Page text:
If you watched the NFC Championship game on Sunday night between the Seattle Seahawks and the San Francisco 49ers, I hope you kept it on long enough to hear the most talked about sports interview of 2014 thus far.

In less than 25 seconds, Seahawks cornerback Richard Sherman certainly didn’t mince words in an interview with Fox Sports’ Erin Andrews about his heated relationship with 49ers wide receiver Michael Crabtree—and the firestorm that has endured since that fateful Sunday half-of-a-moment has been incredible.

Sports, in many ways, are a certain form of science. Shooting foul shots or netting three-pointers are matters of balanced power and strength. A pitcher’s throws are instances of exactitude or exploitation, the difference between a strike and an RBI down the left field line. Athletes endure a process of harsh elimination on the road to professionalism, and, on that road, their qualifications and prerequisites of specific and often un-teachable knowledge, power, strength and aptitude are tested as matters of survival in the game.

That being said, it’s evident and irrefutable that in today’s media-centric world, sports demand more than physicality out of athletes. Sports do not live in a vacuum. Athletes don’t either. It is of heavy importance that an athlete remain compliant with certain arbitrated standards—no unnecessary roughness, monetary fines incurred for bad behavior or dangerous hits. They are all pieces to the PR puzzle.

It’s no secret that athletes are consistently under the heated glare of the spotlight. Sometimes they glow and sometimes the light hits them the wrong way. But, more often than not, it is an active, calculated choice by which athletes concretely determine the aura they exude. They create their personal brands—some literally with branded commodities—but always with their decisions and degrees of character and banter in sports media being visible and audible to the public eye and ear.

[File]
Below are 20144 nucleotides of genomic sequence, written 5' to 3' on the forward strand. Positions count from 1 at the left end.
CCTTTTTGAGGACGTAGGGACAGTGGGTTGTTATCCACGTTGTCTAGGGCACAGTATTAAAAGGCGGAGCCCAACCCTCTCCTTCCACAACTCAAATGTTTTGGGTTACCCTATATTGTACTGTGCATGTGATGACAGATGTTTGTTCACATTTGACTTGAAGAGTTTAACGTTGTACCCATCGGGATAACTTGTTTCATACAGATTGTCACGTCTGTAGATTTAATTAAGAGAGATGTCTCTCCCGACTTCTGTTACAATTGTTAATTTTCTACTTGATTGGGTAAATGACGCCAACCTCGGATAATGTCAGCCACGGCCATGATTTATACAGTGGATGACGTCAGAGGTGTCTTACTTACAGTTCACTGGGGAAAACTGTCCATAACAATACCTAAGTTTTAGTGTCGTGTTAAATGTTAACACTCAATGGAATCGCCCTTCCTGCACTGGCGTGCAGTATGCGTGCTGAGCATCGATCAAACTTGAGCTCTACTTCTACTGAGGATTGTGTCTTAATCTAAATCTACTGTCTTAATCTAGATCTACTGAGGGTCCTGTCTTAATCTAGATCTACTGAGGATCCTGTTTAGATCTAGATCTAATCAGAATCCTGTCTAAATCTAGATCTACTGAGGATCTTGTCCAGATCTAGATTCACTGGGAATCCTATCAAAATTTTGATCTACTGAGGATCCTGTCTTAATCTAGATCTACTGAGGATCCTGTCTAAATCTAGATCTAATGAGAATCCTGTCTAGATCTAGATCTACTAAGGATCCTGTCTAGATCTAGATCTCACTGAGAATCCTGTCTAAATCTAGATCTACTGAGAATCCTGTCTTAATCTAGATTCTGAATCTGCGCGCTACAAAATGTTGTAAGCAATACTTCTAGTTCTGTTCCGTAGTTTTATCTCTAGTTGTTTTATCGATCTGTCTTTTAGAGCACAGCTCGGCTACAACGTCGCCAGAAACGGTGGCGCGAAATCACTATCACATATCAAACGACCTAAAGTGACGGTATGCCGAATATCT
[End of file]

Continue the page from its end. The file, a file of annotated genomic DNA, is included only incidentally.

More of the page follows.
The national sports conversation of the last few days has focused on Sherman’s loud and resonating interview. The thing is—this is sports. Sports are a spectacle. We pack tens of thousands of people into coliseums with soaring stands after numerous hours of tailgating on concrete wastelands on the beds of pick-up trucks. We encourage rowdy fans at games, filled with hot wings and beer and city pride—Seattle’s 12th man being arguably the best in the business. We love to talk trash and heckle. And so do the athletes.

Professional sports and sports media, in the last decade, have been indubitably altered by the use of social media. Never have diehard fans, heated rival cohorts or hawk-eyed news organizations been able to live in a world so connected to pedestaled professional athletes. They are no longer untouchable, and the accessibility to players’ thoughts and commentaries allows vision into the actual humanity of these athletes, removing them from their perfectly chiseled and nimbly keen bodies and putting them at eye-level with everyone else. What we’ve learned from this is that athletes are human, and humans have emotions—and the things that sport endures from these emotions are incredible.

When it comes to post-game interviews, fans and commentators and analysts should let the athletes talk. Like any good interviewer hopes for, sometimes these few post-game lines are worth a thousand more. Let them make their own decisions. Let them decide how they want the light to shine on them and how they want their shadow to cast. Let them make their own name off the field. They’re big boys and girls. Let them say what they want. Let them make their own mistakes. Chances are, they don’t think these are mistakes at all.

If Richard Sherman didn’t want to be perceived as someone who thinks he is the best cornerback in the league, he wouldn’t have said he was the best cornerback in the league. This interview with Andrews is not an isolated incident. Sherman’s trash talking is his own choice. It’s his thing, actually. In a 2013 interview on ESPN’s “First Take,” Sherman literally made co-host Skip Bayless admit that Sherman is better at life than Bayless is. We should know this about his style and his attitude, and, as sports fans, we should love this. This makes the next game even better.

It is a choice—an active choice—for Sherman, and other athletes, to make bold, brash, ludicrous statements like he did on Sunday night. He did it because, in that moment, he wanted to. He felt it was right and necessary. I’m sure he would do it again, and maybe he will. Other athletes have—athletes with far less credibility and outright physicality and skill than Sherman has.

Shermans current presence and stronghold in the spotlight of American big-time sports makes his case that much more salient. He’s literally in the eyes of all of America, aware that the next time he takes the field will be the most-watched television event of the year. And he still said it and still should have—because it’s his thing. It’s how he wants to be perceived. It’s his athletic ego. It’s not everyone’s idea of a good thing, but it’s his, and if you don’t like it, I’m sure Sherman wouldn’t want you donning a Seahawks jersey on February 2.

Sherman sent a message that he wanted America to hear. He asked us to love it or hate it. And we will pick a side.

And that’s the beauty of sports.

Ashley Camano is a Trinity senior. Her column runs every other Thursday. Send Ashley a message on Twitter @camanyooo.